Journalist of the month: Christy Ejiogu

by IJNet
Oct 30, 2018 in Journalist of the Month

Each month, IJNet features an international journalist who exemplifies the profession and has used the site to further his or her career. If you would like to be featured, email a short bio and a paragraph about how you have used IJNet here.

Journalist of the month Christy Ejiogu dedicates herself to telling stories about African women overcoming obstacles of all kinds.

From women escaping the thralls of domestic violence to how a Nigerian entrepreneur worked her way to the top, Ejiogu has produced a series of stories for the TVC News program "A Woman's World" that highlight the strength of women in her home country of Nigeria.

After recently being promoted to a senior programs producer, Ejiogu had to broaden her beat. Although she remains committed to women's issues, she now produces TVC Trends, a show that examines popular topics on social media. Ejiogu also helps develop new program concepts that will resonate with TVC's audience.

Below, we talk to Ejiogu about tough stories she's covered — including Boko Haram's abduction of more than 200 schoolgirls from Chibok, Nigeria — awards she's won and her advice for young journalists.

IJNet: How did you become passionate about women’s issues?

Ejiogu: I have always had the urge to project the voice of the African woman and to correct the impression that she is a victim, subdued and voiceless. This passion grew when I [began] at TVC News as a producer and was assigned the women's show, "A Woman's World."

Throughout the course of producing this program, I have come across all sorts of women stories ranging from rape, harmful cultural practices, gender-based violence, etc. One thing I always do with the stories I produce is bring out the positive aspects. Although this is quite challenging, it is not impossible. For instance, when I tell a story about harmful cultural practices, I always include efforts that have been put in to end it and women who have gone beyond being victims of these practices to making the best out of their lives and helping other women do same.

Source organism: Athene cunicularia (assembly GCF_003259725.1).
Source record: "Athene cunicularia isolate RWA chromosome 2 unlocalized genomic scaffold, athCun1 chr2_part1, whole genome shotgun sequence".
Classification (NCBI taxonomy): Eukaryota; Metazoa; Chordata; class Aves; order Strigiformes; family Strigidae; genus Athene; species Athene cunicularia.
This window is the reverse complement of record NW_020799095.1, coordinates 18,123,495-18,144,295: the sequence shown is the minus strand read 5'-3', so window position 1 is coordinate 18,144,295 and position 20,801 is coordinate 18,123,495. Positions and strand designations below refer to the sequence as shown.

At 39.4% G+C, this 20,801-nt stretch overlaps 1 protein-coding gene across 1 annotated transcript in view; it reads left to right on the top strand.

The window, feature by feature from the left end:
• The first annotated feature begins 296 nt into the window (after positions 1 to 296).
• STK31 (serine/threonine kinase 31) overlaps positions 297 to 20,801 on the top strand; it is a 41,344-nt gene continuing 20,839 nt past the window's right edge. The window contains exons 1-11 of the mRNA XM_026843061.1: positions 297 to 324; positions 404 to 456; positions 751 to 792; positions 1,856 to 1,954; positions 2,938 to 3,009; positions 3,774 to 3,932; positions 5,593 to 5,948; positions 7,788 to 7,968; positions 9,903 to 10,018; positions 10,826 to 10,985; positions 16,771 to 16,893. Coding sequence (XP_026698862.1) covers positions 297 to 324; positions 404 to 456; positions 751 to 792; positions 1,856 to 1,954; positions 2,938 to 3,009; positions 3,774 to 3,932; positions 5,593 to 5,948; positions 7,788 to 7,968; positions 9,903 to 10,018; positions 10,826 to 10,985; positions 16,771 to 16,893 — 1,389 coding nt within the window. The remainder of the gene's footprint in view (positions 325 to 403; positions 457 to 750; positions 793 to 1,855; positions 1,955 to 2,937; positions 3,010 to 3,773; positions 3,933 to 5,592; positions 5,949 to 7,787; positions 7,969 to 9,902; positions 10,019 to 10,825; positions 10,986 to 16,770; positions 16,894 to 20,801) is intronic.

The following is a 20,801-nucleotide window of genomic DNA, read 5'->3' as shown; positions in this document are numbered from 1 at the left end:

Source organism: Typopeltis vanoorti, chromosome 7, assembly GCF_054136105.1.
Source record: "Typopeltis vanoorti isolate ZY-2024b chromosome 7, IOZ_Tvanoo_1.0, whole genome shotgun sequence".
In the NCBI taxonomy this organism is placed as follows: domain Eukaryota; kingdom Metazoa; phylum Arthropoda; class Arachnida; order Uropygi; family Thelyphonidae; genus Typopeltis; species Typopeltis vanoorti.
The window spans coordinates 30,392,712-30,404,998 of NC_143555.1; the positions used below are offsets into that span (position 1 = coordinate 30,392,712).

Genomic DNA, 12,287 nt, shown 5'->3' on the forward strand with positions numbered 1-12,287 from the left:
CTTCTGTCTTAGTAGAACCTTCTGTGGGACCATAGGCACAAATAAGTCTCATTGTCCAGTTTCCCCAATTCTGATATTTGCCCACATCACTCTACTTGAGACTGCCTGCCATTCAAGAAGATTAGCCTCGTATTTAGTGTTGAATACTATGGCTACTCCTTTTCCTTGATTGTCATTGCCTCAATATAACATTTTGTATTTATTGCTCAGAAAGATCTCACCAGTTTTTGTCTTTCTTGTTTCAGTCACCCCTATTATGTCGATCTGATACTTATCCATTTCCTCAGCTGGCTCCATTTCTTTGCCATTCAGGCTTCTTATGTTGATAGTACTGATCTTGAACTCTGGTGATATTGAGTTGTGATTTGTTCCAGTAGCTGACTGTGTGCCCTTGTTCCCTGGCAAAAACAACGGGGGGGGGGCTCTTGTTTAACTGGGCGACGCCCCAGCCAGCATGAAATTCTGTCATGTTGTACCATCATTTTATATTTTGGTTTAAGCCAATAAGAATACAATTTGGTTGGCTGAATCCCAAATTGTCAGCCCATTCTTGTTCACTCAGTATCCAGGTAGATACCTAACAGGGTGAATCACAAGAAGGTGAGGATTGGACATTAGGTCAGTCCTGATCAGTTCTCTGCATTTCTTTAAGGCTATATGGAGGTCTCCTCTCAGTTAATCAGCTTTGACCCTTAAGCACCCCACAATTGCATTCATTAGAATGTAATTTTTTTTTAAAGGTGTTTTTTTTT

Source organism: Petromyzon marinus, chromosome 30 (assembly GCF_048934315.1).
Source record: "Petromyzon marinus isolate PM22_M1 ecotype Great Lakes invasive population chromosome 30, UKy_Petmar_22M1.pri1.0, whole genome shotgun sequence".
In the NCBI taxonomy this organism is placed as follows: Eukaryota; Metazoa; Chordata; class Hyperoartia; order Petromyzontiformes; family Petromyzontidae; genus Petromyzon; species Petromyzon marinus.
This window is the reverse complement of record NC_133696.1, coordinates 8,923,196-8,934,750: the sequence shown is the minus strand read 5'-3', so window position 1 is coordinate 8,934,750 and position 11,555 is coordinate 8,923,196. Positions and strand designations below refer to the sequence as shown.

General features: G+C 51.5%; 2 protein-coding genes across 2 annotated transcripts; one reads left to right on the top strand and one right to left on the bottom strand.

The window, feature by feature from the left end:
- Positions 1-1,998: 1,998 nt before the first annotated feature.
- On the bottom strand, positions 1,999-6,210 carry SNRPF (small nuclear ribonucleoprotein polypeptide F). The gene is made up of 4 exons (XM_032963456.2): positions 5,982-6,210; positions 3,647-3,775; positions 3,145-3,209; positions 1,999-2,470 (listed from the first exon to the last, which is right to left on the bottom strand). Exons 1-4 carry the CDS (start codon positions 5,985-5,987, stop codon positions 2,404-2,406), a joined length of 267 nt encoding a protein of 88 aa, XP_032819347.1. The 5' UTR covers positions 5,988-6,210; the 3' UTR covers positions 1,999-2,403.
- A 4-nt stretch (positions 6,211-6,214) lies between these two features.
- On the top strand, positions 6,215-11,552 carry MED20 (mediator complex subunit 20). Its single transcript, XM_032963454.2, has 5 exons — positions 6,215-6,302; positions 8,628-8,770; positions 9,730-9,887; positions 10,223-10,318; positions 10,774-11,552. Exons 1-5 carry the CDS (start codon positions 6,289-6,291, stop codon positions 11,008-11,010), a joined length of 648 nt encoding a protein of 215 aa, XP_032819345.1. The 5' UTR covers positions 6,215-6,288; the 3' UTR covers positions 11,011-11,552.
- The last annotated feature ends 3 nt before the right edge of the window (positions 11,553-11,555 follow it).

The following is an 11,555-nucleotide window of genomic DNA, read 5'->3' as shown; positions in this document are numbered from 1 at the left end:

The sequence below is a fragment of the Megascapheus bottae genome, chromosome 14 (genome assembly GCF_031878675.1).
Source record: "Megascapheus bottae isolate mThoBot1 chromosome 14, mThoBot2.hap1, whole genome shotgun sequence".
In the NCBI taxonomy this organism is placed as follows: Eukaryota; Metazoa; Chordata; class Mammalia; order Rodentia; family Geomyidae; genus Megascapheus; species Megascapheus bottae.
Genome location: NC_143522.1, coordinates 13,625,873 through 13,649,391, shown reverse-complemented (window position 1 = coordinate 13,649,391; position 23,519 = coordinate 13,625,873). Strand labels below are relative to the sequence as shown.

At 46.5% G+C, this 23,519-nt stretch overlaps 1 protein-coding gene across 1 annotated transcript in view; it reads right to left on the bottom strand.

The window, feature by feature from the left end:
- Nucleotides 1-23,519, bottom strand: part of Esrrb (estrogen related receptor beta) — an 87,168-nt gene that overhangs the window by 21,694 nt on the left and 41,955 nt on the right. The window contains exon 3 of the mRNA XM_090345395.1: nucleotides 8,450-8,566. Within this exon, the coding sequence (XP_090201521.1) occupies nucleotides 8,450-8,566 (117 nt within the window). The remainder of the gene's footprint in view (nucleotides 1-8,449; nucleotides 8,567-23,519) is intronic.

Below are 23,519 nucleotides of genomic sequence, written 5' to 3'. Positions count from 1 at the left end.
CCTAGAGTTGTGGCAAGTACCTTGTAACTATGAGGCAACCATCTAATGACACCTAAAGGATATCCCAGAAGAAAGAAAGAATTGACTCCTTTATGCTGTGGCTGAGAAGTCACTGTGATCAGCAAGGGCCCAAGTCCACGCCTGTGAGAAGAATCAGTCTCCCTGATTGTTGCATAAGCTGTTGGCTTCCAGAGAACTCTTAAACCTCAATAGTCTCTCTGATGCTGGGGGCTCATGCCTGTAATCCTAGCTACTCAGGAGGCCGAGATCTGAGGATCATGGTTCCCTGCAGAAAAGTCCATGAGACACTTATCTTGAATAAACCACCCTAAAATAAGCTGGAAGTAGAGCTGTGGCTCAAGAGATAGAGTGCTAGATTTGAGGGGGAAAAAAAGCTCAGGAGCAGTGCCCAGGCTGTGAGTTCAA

The desire to tell these positive stories of African women breaking glass ceilings and challenging stereotypes is what keeps [my] passion going.

Tell us about the most difficult story you produced. What was it about?

Every story is unique and has its own challenges. One I would describe as difficult — not technically difficult but emotionally difficult —was a special I did on domestic violence. I interviewed women who were victims. One of the women was set ablaze by her fiancé, and she [would have been] disfigured for life, but she was able to raise enough money for plastic surgery. Another one was beaten so much that she couldn't talk again because she was hit hard on her throat. She had to communicate her ordeal by writing. It was really hard talking to these women because the reality of gender-based violence hit home even more.

Another story was a special I did with the mothers of the missing Chibok girls. It was heartbreaking watching them cry their hearts out for the rescue of their daughters.

How has IJNet helped you?

IJNet is a one-stop shop for fellowships and training opportunities. Last October, I responded to an [opportunity] on IJNet for a Thomson Reuters course called, "Reporting Slavery and Trafficking." I was among the lucky 12 participants from different countries for the weeklong course. It was a rewarding experience and I learned so much during that training. I also made friends with the other journalists who attended the course, and we are still in contact.

I also recently saw an [opportunity for] the Mohammed Amin Africa Media Awards. I [entered] one of the categories, and I was invited as a finalist to Kenya and won in the Best Magazine Programme Category. (Editor's note: See Christy's winning piece on the missing Chibok girls above.)

What is your advice for young journalists?

Only get into the profession if you have a passion for it, that's what will keep you. [Paraphrasing] the words of late journalist Michael Hastings, mainly you really have to love writing and reporting like it's more important to you than anything else in your life. Finally, learn to embrace rejection as part of the gig. Keep writing, pitching and reading.

Main image of Christy Ejiogu courtesy of the journalist.